Thunder On The Mountain and Bob's vocals which sounded like they were
originating directly from the mountain where Moses once took up residence
for a scant moment or two) as Bob and his cowboy band played the River


Review by Carsten Molt

It was a sunny and pleasant Saturday afternoon as i made the trip from 
Pittsburgh to Cleveland for my 35th Dylan show. Due to circumstances
beyond my  control, i was delayed departing Pittsburgh and was unable to
make the preshow  gathering. i did have the good fortune of meeting up
with my friends Sam  and Jane and spent the bulk of Jimmie Vaughans
opening set chatting with  them.

The Plain Dealer Pavillion is a excellent venue. It used to be called the 
Nautica Stage when Dylan last played there in 1996. It is right on the 
Cuyahoga river and the backdrop to the stage is a great view of the
Cleveland  skyline.

After seeing Jimmie Vaughan three times last summer and being bored all 
three times, i was not interested in seeing him again. i only caught the 
last few songs of his set and what i heard was just as boring as i found
it last  summer.

The sun slowly set and the diamond sky appeared over the venue and before 
long, there he was, Dylan, center stage with guitar in hand.

1. Cats In The Well- This was the expected show opener and while Dylans 
voice was a bit gruff, the sight of seeing him on guitar made up for any
vocal  shortcomings. Overall, it was a pretty good version without being
anything  overly special.

2. Don't Think Twice, It's All Right- Definitely not one of my favorite 
Dylan songs but i was surprised how much i enjoyed this version. Dylan
handled  the lyrics with care and it was a quite moving version of a song
that i am  usually bored by.

3. Watching The River Flow- i enjoy this song more every time i hear it. i
especially like how it has regained the melody of the studio version.
Dylan was really leaning into the vocals and he gave Denny Freeman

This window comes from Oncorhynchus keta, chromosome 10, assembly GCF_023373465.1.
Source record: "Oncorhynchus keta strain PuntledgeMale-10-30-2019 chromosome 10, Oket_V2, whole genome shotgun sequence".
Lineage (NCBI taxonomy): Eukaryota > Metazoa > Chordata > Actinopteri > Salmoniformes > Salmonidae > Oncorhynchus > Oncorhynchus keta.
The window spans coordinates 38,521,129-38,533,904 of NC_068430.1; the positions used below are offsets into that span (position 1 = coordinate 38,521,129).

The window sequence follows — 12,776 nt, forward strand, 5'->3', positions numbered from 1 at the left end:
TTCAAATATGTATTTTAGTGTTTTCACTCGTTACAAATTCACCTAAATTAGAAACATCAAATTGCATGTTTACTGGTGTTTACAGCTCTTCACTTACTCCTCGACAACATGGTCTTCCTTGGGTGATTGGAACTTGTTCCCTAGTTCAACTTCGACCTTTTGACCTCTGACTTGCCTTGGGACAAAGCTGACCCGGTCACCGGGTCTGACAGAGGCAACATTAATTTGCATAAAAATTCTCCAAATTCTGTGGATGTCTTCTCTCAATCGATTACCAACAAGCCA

room for a couple of  brief solos that were well done.The crowd 
cheered really enthusiastically after  the song.

4. It's Alright, Ma (I'm Only Bleeding)- It no longer has the same  
arrangement that they used in Europe on the spring tour. It is also not
the  arrangement that i witnessed last summer. It seemed like a hybrid
between the  two. It was a really strong and robust version. Dylan nailed
the lyrics and  Donnie Herron played some nice but muted fiddle parts.

5. To Ramona- This was very sweetly played. Dylan was singing at a mid 
tempo pace squeezing the emotion out of the lines. He added some unique 
phrasing  to the words "your cracked country lips, i still wish to kiss,
as  to be by the strength of yourskin.' This is one of my favorite
Dylan lines and  he nailed it beautifully.. It was one of the highlights
of the show.

6. The Levee's Gonna Break- Dylan switched from his guitar to his keyboard
for this sing. I had a feeling that we were going to get "Rollin' and
Tumblin; "  but we got this instead which thrilled me as i really wanted
to hear it. It was  as good as i heard that the live versions were. It had
a lot more life than the  album version. It crackled with energy and the
band was really grooving in the  pocket. A definite highlight.

7  My Back Pages- This was not the best version that i' ve heard of  the
song but it was still a very good version. Dylan seemed to struggle to hit
some notes a couple of times but other times, he hit them perfectly with
no  problem. Dinnie Herron appeared to be playing some really nice violin
on  the tune but he was really low in the mix.. Dylan ended the song with
a short  but pretty harmonica solo.

8. Honest With Me- i didn't recognize the song at first. It has a totally 
different arrangement. After i got over missing the slide part that i
always  enjoyed so much, i really liked it. Dylan was singing really
loudly, almost  yelling the lyrics. Denny Freeman played a tasty solo that
was pretty scorching  in its intensity.